I’m not going to lie and claim that I’m an especially passionate English student. Unfortunately, this hasn’t been the case since my first year of university. While there was a time where I spent my days devouring books and furiously writing essays on Shakespeare and his contemporaries, I’ve found that my enthusiasm for the topic has run dry.
Whether I’m reading Paradise Lost or a poem by Ocean Vuong, I’m extremely reluctant to over-analyze or “dissect” a text (as we love to say in the English department). English literature–or the way that we study English literature–just doesn’t light my fire like it used to.
But…I wonder if that’s okay?
Don’t get me wrong, it’s ideal to love your program. Having a vested interest in what you’re studying keeps you motivated and excited to learn and study.
Unfortunately, it’s not always realistic. The modern structure of academia focuses more on grades and rewards convention over innovation. As a result, many students (like myself) find themselves falling out of love with their programs.
I’m Not Defined By Academia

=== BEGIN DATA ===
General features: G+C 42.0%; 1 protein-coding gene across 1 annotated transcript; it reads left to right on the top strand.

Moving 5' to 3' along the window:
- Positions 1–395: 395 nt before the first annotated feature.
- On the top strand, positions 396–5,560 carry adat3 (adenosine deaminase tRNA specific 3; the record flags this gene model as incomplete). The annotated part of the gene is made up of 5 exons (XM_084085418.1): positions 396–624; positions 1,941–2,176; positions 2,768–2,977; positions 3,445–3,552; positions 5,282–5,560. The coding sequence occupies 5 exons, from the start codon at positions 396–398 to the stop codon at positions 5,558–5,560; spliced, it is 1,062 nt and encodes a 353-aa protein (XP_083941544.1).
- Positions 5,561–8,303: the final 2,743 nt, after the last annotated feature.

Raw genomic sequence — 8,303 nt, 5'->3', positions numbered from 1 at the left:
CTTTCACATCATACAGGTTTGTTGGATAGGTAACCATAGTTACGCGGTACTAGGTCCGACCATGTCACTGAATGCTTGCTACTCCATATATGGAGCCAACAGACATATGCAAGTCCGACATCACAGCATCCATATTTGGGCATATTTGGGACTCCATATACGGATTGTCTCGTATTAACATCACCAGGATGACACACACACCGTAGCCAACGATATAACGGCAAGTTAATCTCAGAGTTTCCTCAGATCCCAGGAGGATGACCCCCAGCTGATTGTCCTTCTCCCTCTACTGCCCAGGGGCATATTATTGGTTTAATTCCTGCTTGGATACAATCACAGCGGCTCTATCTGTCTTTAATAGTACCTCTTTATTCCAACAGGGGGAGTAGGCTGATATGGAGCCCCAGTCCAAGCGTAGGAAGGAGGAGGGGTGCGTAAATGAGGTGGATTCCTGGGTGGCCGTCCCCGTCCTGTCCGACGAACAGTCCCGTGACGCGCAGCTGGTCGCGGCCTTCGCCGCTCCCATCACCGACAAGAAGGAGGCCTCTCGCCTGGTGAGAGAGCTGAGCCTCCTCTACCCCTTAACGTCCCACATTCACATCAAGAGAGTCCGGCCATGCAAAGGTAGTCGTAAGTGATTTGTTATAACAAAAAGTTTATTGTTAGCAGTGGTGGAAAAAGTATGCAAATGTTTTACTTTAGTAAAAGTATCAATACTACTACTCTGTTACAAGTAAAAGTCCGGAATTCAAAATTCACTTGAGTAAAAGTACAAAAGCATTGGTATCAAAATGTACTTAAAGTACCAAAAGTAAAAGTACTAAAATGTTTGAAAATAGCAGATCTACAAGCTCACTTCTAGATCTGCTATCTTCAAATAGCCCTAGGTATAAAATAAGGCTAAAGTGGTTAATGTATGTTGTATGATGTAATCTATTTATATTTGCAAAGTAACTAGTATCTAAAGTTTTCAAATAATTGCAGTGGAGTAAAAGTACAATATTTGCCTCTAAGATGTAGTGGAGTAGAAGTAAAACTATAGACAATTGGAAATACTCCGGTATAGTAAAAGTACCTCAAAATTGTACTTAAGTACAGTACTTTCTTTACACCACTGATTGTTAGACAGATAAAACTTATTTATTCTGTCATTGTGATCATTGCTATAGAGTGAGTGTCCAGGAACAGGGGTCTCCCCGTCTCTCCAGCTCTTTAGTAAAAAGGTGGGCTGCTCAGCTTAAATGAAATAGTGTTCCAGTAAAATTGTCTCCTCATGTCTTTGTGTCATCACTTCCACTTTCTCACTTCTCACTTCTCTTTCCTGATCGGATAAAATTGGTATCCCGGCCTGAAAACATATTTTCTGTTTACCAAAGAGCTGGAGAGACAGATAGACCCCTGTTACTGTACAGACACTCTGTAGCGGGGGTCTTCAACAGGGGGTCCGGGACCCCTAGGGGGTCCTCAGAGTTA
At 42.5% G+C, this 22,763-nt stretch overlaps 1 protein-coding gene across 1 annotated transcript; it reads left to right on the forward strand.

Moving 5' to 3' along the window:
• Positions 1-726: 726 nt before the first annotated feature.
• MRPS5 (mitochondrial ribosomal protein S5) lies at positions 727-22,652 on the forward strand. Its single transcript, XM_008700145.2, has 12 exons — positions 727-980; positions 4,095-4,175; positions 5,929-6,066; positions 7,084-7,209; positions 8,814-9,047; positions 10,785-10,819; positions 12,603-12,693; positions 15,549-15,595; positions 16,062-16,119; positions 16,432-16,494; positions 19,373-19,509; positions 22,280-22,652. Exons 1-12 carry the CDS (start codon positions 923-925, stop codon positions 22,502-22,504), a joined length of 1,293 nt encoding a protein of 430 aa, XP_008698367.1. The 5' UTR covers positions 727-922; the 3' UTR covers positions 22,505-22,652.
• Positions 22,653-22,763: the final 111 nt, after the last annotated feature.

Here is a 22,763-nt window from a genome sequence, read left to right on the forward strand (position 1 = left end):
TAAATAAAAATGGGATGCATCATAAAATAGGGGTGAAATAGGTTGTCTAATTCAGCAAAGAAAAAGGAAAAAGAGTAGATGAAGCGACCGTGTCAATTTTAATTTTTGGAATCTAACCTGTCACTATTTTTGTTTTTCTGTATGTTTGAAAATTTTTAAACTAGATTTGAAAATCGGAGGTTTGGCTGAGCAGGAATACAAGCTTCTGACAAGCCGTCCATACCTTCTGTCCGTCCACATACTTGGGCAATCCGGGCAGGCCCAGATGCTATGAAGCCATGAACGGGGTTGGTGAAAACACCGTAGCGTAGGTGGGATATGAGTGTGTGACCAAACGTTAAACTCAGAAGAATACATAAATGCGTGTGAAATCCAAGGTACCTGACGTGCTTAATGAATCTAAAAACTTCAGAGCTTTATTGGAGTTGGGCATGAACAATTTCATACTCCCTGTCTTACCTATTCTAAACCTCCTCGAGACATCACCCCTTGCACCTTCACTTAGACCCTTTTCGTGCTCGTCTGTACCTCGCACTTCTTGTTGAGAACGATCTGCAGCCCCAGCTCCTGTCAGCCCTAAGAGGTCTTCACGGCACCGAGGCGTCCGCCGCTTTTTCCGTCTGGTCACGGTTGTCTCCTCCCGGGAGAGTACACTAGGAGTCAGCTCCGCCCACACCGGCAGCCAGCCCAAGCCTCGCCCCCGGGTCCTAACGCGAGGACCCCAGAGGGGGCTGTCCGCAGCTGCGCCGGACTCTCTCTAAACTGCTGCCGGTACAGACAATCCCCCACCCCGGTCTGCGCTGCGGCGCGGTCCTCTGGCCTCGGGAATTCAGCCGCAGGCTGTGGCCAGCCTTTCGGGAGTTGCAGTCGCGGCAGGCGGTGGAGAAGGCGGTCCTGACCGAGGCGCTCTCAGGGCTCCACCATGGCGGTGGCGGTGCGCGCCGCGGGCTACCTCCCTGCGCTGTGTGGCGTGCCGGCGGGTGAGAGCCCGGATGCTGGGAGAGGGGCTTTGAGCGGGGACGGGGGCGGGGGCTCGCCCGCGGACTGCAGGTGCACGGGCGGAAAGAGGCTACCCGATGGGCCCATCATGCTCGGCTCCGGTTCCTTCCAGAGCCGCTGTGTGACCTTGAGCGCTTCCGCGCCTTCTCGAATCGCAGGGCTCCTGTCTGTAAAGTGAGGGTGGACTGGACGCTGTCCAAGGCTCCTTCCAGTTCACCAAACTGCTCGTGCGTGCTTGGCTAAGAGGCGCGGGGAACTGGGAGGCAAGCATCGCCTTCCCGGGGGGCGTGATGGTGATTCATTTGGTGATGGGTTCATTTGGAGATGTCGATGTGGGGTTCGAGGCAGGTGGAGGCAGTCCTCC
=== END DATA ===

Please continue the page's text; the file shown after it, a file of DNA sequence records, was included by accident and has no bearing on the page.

Even so, being an English major is not all or even half of what makes me, me. Perhaps, it’s okay not to love my major anymore–provided that I have other hobbies, interests and passions that ignite me. Although being a type-A perfectionist has gotten me into the habit of attaching my worth and identity to my grades, I’m honestly beginning to learn that these things don’t define me, at all.
There are other things that define me, such as the fact that I love to sing loudly at the top of my voice every morning or the way that sad animal commercials so often bring me close to tears. These are the factors which keep me going and inspire me to continue in academia, despite mental health struggles and difficulties.
But, Academia Has Contributed To Who I Am
The benefits of my chosen major (and any major) are endless. I’ve learned how to think critically, analyze texts and collect my thoughts in concise essays. I may never look forward to writing another essay again, but I’ll continue to pour my effort into them. Why? Because I understand the ways that I’ve grown as a person thanks to the subjects that I’ve been studying.
There is no easy major or subject. Everything comes with a price. Although I’ve lost my love of studying literature, I can’t deny the ways that it has helped me become the intelligent, critical thinker that I am today.
Moreover, it’s okay to find fulfilment in something other than school or my work/livelihood. So, if you love what you study then that is truly fantastic. Know that you are lucky. But, if you’re one of the many students who aren’t wholeheartedly in love with your degree, don’t sweat it.